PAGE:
Format

Send to

Choose Destination
Biochem Pharmacol. 2020 Mar;173:113719. doi: 10.1016/j.bcp.2019.113719. Epub 2019 Nov 21.

Mechanisms of aging and potential role of selected polyphenols in extending healthspan.

Author information

1
National Research Council, Institute of Food Sciences, 83100 Avellino, Italy. Electronic address: glrusso@isa.cnr.it.
2
National Research Council, Institute of Food Sciences, 83100 Avellino, Italy.

Abstract

Aging became a priority in medicine due to the rapid increase of elderly population and age-related diseases in the Western countries. Nine hallmarks have been identified based on their alteration during aging and their capacity to increase longevity. The pathways and the molecular mechanisms to improve lifespan and healthspan are controlled by behavioral, pharmacologic and dietary factors, which remain largely unknown. Among them, naturally occurring compounds, such as polyphenols, are considered potential antiaging agents, because of their ability to modulate some of the evolutionarily conserved hallmarks of aging, including oxidative damage, inflammation, cell senescence, and autophagy. Initially, these compounds gained researchers' attention due to their ability to extend the lifespan of simple model organisms. More recently, some of them have been proposed as senolytic agents to protect against age-related disorders, such as cancer, cardiovascular and neurodegenerative diseases. The intent of this review is to present the most validated molecular mechanisms regulating ageing and longevity and critically analyze how selected polyphenols, namely resveratrol, quercetin, curcumin and catechins, can interfere with these mechanisms.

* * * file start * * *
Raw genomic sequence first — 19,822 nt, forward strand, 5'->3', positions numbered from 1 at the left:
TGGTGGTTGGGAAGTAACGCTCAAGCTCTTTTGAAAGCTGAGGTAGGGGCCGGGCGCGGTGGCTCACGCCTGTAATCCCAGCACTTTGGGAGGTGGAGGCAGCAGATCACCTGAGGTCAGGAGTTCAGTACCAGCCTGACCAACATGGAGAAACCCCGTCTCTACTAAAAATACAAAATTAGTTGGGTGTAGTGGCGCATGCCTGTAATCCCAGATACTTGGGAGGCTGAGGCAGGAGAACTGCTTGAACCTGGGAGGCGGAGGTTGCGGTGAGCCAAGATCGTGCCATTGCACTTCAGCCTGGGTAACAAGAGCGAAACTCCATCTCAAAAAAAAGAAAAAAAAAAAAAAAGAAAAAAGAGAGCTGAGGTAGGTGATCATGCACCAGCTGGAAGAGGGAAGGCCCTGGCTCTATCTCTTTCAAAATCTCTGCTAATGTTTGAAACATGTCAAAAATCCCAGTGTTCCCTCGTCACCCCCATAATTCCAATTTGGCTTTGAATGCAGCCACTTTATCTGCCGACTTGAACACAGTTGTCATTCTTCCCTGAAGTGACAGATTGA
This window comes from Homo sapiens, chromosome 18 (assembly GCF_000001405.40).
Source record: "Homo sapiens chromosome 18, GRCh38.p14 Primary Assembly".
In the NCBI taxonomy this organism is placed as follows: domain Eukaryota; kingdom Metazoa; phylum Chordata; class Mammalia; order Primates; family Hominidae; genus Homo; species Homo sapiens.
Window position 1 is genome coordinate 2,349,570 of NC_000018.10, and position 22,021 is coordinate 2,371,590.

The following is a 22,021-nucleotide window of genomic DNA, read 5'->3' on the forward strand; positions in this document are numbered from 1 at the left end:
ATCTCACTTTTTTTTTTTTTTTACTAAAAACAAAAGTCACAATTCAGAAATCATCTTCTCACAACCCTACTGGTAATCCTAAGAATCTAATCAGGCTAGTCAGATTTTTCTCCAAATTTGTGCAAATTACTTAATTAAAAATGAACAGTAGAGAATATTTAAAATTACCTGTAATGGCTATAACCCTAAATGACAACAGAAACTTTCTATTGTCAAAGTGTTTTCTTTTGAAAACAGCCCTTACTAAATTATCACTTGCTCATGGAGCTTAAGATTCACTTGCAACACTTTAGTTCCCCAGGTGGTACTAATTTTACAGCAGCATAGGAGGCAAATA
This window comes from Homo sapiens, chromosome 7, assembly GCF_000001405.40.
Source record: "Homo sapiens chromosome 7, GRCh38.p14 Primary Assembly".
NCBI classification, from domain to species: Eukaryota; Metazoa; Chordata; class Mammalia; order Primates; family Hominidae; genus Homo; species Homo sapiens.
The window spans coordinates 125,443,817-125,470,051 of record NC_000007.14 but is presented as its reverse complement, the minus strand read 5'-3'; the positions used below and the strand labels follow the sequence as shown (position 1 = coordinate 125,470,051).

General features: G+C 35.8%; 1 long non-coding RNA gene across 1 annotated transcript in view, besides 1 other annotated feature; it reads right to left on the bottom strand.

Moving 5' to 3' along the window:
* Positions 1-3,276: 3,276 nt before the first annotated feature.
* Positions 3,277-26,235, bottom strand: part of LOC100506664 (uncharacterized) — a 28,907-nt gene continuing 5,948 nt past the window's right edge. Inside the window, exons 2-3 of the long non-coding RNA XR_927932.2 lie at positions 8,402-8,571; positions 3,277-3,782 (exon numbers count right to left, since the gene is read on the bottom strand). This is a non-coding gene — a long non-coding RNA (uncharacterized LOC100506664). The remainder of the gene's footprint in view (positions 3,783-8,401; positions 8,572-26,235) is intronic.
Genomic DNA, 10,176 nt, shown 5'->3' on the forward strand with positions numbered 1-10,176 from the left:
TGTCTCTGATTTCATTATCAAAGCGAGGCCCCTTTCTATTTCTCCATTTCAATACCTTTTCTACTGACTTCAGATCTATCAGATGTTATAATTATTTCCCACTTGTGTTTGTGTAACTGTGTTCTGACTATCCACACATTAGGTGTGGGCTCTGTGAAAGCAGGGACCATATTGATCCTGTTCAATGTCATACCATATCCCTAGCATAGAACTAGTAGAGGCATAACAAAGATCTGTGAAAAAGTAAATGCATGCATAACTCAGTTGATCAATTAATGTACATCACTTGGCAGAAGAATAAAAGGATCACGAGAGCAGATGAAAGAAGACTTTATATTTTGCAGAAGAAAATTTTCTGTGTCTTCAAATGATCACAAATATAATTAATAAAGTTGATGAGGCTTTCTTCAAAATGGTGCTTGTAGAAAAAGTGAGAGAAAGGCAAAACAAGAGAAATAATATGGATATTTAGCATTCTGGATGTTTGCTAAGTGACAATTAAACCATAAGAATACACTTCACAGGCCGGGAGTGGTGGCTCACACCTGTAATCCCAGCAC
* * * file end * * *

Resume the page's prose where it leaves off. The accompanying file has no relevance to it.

KEYWORDS:

Aging; Caloric restriction; Polyphenols; Senescence

PMID:
31759977
DOI:
10.1016/j.bcp.2019.113719

Conflict of interest statement

Declaration of Competing Interest The authors declare that they have no known competing financial interests or personal relationships that could have appeared to influence the work reported in this paper.

Publication type

Publication type

Supplemental Content

Full text links

Icon for Elsevier Science
Loading ...
Support Center